advice on case explosion in complex inductions

Recursive functions suggest inductions based on the case analysis in the function definition and the positions of recursive calls within that case analysis. That analysis is done when termination is proved. Key parts of that analysis are the notions of governing tests and ruling tests. By using the so-called ``ruler-extenders'' feature of termination analysis you can sometimes choose between ``coarse-grained'' and ``fine-grained'' inductions. The former have few cases but may provide multiple and sometimes irrelevant induction hypotheses. The latter provide more cases, each targeted at a given output, and tend to provide only induction hypotheses needed for that output. See rulers for a discussion of ruler-extenders.

Roughly speaking, a test *governs* a recursive call if the test must
be true for control to reach that call. The *ruling* tests are a subset
of the governing tests and are the ones that determine the case analysis of
any suggested induction.

For example, if we are analyzing a definition of

The default setting of ruler-extenders is `let` and `let*`
expressions, which arise frequently in interesting recursive functions
because they facilitate *code sharing* by allowing the computation of
intermediate results used on multiple output branches.) When the analysis
encounters a term considered a tip, the rulers collected so far are used to
rule *all* the recursive calls in that tip. So at a tip, the analysis
collects all the recursive calls occurring in that tip and forms measure
conjectures and, eventually, induction hypotheses about them, using the
rulers as the hypotheses of those conjectures.

So the user can influence the determination of the rulers by setting the
``ruler-extenders'' in effect when the function is admitted. The global
default ruler-extenders can be set by the event `xargs` keyword

Most often, users think about ruler-extenders only in the context of
*failed* termination proofs: inspection of the measure conjectures
reveal that an important governing hypothesis was curiously omitted, the user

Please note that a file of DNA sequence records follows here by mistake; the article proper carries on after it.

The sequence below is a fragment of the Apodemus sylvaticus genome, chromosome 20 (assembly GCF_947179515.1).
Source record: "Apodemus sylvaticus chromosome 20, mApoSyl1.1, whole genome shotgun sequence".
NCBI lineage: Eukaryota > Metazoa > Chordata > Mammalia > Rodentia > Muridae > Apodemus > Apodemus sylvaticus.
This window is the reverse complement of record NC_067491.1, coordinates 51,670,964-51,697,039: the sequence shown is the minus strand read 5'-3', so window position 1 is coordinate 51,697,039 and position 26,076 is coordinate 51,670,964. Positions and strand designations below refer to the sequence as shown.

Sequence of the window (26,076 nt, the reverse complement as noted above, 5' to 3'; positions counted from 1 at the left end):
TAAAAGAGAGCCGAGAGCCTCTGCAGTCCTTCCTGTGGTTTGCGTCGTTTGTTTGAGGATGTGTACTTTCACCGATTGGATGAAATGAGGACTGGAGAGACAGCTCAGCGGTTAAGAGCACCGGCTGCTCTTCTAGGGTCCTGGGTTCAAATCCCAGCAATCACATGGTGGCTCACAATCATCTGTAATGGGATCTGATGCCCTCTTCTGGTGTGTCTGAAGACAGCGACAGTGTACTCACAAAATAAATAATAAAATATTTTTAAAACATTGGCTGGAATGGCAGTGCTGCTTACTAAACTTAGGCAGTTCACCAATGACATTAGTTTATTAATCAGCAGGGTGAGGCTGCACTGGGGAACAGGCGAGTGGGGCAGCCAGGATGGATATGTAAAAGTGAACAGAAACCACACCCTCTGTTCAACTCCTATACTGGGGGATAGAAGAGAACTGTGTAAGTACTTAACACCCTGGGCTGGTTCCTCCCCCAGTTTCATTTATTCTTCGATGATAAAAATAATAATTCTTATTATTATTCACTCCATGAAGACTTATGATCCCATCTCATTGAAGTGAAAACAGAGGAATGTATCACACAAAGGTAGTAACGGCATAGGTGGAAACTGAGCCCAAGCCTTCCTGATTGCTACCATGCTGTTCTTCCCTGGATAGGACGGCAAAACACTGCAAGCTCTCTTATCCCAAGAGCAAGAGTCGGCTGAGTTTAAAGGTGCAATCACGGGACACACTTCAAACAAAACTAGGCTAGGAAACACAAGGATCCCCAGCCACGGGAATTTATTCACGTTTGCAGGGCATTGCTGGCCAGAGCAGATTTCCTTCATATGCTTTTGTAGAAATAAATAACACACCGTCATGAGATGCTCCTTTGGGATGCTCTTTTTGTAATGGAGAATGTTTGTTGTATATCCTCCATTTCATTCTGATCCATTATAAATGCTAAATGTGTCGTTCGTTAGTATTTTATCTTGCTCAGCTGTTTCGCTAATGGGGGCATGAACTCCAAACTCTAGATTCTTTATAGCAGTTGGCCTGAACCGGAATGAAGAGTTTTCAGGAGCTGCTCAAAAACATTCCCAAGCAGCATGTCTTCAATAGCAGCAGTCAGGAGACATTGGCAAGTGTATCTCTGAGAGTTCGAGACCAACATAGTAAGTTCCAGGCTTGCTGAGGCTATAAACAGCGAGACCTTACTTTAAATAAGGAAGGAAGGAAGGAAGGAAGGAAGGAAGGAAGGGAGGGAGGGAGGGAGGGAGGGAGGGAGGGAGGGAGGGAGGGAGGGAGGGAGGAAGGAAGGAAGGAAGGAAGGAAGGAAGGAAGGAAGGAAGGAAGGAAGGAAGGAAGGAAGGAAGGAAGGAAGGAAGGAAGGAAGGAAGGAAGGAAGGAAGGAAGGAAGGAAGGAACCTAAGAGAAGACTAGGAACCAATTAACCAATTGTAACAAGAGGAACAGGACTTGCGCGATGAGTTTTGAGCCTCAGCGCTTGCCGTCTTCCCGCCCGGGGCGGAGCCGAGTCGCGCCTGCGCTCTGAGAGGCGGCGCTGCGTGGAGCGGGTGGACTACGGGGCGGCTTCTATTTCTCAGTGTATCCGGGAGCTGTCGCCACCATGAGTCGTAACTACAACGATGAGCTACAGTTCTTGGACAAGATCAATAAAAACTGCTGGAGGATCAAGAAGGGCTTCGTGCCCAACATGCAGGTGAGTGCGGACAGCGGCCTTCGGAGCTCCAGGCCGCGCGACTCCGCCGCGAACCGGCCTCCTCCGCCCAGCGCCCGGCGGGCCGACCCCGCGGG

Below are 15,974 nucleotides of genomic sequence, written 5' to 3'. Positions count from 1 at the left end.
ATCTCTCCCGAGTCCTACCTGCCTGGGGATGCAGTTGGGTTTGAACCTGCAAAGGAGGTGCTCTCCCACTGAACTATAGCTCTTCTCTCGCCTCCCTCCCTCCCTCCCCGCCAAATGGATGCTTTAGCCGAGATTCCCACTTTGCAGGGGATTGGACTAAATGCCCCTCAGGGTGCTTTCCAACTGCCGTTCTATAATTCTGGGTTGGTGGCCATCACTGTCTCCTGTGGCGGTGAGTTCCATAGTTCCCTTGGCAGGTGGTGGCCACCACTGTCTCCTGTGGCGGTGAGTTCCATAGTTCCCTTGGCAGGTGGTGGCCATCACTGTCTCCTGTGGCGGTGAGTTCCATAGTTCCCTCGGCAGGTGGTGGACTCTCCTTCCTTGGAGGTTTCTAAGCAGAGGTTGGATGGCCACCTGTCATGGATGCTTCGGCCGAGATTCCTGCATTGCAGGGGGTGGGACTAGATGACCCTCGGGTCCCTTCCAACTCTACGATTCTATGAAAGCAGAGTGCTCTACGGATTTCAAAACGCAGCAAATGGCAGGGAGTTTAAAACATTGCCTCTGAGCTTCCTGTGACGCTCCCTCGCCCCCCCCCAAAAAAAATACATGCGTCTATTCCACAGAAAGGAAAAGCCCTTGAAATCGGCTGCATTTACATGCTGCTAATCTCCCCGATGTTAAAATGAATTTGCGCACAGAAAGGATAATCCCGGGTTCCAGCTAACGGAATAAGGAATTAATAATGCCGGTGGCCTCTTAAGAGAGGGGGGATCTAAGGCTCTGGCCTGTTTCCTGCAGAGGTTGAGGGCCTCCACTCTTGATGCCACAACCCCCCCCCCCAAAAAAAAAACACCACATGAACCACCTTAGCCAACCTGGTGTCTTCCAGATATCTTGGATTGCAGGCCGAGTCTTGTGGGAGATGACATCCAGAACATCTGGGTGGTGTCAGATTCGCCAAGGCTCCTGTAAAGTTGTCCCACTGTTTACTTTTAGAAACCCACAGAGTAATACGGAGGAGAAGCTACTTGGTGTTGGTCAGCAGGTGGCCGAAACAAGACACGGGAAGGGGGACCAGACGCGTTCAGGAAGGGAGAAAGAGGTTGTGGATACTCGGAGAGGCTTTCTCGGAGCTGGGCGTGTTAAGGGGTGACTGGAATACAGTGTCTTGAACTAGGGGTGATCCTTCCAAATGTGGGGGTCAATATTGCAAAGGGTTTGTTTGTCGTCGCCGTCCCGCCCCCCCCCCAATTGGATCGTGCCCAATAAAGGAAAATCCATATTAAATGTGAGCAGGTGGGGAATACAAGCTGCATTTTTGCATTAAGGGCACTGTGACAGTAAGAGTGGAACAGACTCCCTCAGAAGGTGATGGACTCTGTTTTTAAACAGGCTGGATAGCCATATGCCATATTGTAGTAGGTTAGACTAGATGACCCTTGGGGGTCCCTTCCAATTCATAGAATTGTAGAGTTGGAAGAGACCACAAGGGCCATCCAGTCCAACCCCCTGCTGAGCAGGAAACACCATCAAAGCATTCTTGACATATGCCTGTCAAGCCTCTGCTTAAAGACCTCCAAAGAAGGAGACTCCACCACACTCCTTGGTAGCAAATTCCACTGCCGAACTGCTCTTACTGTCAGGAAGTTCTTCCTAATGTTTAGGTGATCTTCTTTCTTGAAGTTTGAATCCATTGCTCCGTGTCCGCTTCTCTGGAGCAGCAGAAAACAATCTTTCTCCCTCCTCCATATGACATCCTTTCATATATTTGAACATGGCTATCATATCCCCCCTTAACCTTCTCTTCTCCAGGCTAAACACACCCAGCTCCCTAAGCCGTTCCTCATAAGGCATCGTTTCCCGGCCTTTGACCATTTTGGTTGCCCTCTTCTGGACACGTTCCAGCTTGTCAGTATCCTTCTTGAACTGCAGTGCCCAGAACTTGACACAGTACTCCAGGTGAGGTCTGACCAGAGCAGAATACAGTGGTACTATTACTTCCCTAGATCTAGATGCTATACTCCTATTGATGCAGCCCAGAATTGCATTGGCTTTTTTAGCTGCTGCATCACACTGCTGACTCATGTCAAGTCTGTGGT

consults the documentation or appeals for help from other users, and is
reminded of ruler-extenders. One could argue that users forget about
ruler-extenders because the default setting for ruler-extenders is so often
the ``right'' one. But sometimes even a function that is successfully
admitted under the default setting would benefit from selecting a non-default
setting for ruler-extenders.

Sometimes you may feel that the prover is struggling with an induction
suggested by a function, even though the function that suggested the
induction is the one you expected to be selected, and for most simple
recursive functions the induction suggested is the ``perfect'' induction for
that function. This problem of the prover struggling to simplify the
induction steps might arise most commonly with functions that have `let*` bindings that contain

(defun fn (x y) (if (consp x) (let* ((y1 (if (consp (car x)) (fn (car x) (cons 'car y)) y)) (y2 (if (consp (cdr x)) (fn (cdr x) (cons 'cdr y1)) y1))) (cons y1 y2)) y))

Recall that

(defun fn (x y) (if (consp x) ((lambda (y1 x) ((lambda (y2 y1) (cons y1 y2)) (if (consp (cdr x)) (fn (cdr x) (cons 'cdr y1)) y1) y1)) (if (consp (car x)) (fn (car x) (cons 'car y)) y) x) y))

So, the entire

(fn (car x) (cons 'car y))

and

(fn (cdr x) (cons 'cdr (if (consp (car x)) (fn (car x) (cons 'car y)) y))).

The default measure in this definition is

Now consider how the prover would attempt to prove

(and (implies (not (consp x)) (p (fn x y))) (implies (and (consp x) (p (fn (car x) (cons 'car y))) (p (fn (cdr x) (cons 'cdr (if (consp (car x)) (fn (car x) (cons 'car y)) y))))) (p (fn x y)))).